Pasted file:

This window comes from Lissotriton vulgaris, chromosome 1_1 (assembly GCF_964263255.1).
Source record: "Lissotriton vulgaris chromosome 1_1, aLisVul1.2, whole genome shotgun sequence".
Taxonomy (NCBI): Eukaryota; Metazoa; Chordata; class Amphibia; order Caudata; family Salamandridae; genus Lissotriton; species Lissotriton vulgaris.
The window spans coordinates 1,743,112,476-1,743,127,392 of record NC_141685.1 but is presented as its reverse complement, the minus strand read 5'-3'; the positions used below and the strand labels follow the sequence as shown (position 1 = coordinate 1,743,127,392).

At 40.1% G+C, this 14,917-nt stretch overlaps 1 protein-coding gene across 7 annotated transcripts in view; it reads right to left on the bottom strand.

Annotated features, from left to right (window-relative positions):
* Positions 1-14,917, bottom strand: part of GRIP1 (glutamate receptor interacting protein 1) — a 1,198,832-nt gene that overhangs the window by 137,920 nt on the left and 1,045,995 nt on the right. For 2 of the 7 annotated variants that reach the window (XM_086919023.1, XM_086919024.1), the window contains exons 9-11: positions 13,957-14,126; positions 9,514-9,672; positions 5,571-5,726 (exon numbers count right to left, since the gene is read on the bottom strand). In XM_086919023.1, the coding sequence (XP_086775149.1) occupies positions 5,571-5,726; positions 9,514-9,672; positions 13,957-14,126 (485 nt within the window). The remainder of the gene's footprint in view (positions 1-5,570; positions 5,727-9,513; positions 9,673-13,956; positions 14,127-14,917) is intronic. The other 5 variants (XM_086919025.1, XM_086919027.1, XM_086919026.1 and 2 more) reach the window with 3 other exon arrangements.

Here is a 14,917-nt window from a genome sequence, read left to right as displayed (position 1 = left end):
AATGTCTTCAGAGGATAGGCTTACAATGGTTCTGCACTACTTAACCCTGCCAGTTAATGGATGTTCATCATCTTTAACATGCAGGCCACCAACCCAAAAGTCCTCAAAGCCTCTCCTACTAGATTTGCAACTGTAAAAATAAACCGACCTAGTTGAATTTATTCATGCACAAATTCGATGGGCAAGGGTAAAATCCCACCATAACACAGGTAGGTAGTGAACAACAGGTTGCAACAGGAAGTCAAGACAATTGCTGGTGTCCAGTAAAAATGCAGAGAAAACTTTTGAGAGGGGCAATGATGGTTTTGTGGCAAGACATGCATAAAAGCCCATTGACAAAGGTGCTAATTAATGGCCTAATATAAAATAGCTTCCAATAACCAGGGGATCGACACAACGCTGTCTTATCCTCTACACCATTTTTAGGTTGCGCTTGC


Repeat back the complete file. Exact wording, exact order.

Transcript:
This window comes from Lissotriton vulgaris, chromosome 1_1 (assembly GCF_964263255.1).
Source record: "Lissotriton vulgaris chromosome 1_1, aLisVul1.2, whole genome shotgun sequence".
Taxonomy (NCBI): Eukaryota; Metazoa; Chordata; class Amphibia; order Caudata; family Salamandridae; genus Lissotriton; species Lissotriton vulgaris.
The window spans coordinates 1,743,112,476-1,743,127,392 of record NC_141685.1 but is presented as its reverse complement, the minus strand read 5'-3'; the positions used below and the strand labels follow the sequence as shown (position 1 = coordinate 1,743,127,392).

At 40.1% G+C, this 14,917-nt stretch overlaps 1 protein-coding gene across 7 annotated transcripts in view; it reads right to left on the bottom strand.

Annotated features, from left to right (window-relative positions):
* Positions 1-14,917, bottom strand: part of GRIP1 (glutamate receptor interacting protein 1) — a 1,198,832-nt gene that overhangs the window by 137,920 nt on the left and 1,045,995 nt on the right. For 2 of the 7 annotated variants that reach the window (XM_086919023.1, XM_086919024.1), the window contains exons 9-11: positions 13,957-14,126; positions 9,514-9,672; positions 5,571-5,726 (exon numbers count right to left, since the gene is read on the bottom strand). In XM_086919023.1, the coding sequence (XP_086775149.1) occupies positions 5,571-5,726; positions 9,514-9,672; positions 13,957-14,126 (485 nt within the window). The remainder of the gene's footprint in view (positions 1-5,570; positions 5,727-9,513; positions 9,673-13,956; positions 14,127-14,917) is intronic. The other 5 variants (XM_086919025.1, XM_086919027.1, XM_086919026.1 and 2 more) reach the window with 3 other exon arrangements.

Here is a 14,917-nt window from a genome sequence, read left to right as displayed (position 1 = left end):
AATGTCTTCAGAGGATAGGCTTACAATGGTTCTGCACTACTTAACCCTGCCAGTTAATGGATGTTCATCATCTTTAACATGCAGGCCACCAACCCAAAAGTCCTCAAAGCCTCTCCTACTAGATTTGCAACTGTAAAAATAAACCGACCTAGTTGAATTTATTCATGCACAAATTCGATGGGCAAGGGTAAAATCCCACCATAACACAGGTAGGTAGTGAACAACAGGTTGCAACAGGAAGTCAAGACAATTGCTGGTGTCCAGTAAAAATGCAGAGAAAACTTTTGAGAGGGGCAATGATGGTTTTGTGGCAAGACATGCATAAAAGCCCATTGACAAAGGTGCTAATTAATGGCCTAATATAAAATAGCTTCCAATAACCAGGGGATCGACACAACGCTGTCTTATCCTCTACACCATTTTTAGGTTGCGCTTGC